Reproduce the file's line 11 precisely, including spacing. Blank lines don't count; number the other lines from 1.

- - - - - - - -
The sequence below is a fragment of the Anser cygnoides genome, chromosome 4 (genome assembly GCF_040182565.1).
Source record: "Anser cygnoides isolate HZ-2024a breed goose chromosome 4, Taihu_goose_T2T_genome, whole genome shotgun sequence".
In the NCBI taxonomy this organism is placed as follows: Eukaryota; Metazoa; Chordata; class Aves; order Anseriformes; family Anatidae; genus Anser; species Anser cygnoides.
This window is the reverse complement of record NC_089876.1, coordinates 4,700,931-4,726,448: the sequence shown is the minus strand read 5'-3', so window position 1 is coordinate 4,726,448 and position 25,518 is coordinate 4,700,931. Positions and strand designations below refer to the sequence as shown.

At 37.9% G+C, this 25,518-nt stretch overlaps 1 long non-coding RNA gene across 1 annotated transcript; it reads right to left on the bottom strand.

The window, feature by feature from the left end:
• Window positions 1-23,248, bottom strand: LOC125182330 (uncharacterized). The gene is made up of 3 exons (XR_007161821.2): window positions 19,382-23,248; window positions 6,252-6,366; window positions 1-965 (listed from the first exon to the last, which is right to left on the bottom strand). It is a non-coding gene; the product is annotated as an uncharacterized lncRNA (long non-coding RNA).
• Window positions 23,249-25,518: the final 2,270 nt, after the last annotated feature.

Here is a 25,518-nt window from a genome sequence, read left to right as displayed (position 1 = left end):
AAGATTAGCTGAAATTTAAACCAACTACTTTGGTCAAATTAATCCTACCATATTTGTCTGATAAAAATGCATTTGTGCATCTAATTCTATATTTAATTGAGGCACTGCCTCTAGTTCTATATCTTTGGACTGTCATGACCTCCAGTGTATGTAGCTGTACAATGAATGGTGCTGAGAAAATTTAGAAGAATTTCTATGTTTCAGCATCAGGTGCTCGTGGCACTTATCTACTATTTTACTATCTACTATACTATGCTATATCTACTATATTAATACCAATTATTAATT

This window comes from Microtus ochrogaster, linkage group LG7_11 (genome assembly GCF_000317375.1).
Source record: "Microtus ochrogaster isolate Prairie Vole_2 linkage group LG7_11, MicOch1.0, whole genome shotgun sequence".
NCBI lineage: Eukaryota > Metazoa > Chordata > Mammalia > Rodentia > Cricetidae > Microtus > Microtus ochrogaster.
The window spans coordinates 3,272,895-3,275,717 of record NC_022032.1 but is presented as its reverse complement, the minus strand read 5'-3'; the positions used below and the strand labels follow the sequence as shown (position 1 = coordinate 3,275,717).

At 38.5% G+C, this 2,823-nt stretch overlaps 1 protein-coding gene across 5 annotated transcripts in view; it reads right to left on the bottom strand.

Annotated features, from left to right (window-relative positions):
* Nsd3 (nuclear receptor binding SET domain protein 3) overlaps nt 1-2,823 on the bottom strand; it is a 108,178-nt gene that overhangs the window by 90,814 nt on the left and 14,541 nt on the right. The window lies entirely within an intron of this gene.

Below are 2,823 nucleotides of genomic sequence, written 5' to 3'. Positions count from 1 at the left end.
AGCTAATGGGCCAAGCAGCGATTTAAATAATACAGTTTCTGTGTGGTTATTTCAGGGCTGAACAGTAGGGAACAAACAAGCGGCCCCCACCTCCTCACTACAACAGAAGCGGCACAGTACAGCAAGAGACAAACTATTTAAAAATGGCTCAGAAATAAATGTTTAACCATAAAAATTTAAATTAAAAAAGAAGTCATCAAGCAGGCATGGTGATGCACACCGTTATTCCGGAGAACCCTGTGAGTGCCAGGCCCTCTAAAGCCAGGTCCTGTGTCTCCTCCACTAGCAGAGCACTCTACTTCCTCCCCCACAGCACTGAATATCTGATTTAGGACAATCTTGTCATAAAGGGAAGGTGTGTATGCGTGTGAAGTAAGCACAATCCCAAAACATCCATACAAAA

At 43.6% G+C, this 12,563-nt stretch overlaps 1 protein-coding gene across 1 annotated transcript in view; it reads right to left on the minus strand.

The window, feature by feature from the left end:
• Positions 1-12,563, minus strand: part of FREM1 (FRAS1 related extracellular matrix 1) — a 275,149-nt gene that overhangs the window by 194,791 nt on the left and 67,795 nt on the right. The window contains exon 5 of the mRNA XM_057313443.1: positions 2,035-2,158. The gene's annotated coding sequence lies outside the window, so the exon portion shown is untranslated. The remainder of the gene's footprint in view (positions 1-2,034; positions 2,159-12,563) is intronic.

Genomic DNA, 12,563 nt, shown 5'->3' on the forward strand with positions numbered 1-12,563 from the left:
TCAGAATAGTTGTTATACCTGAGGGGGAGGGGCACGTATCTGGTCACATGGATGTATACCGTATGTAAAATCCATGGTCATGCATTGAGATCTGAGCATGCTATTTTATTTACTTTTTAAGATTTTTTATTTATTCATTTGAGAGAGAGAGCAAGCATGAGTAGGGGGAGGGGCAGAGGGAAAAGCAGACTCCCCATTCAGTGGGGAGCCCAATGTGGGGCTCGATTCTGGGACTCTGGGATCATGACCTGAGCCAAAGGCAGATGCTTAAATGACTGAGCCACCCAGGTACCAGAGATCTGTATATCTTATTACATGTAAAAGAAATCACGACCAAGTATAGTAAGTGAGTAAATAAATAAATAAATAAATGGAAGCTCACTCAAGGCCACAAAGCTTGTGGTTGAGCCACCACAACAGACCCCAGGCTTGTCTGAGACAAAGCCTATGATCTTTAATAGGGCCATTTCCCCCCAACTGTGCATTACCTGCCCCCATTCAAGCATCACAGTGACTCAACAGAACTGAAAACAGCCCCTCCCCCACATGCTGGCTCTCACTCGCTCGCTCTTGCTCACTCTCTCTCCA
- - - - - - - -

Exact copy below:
This window comes from Microtus ochrogaster, linkage group LG7_11 (genome assembly GCF_000317375.1).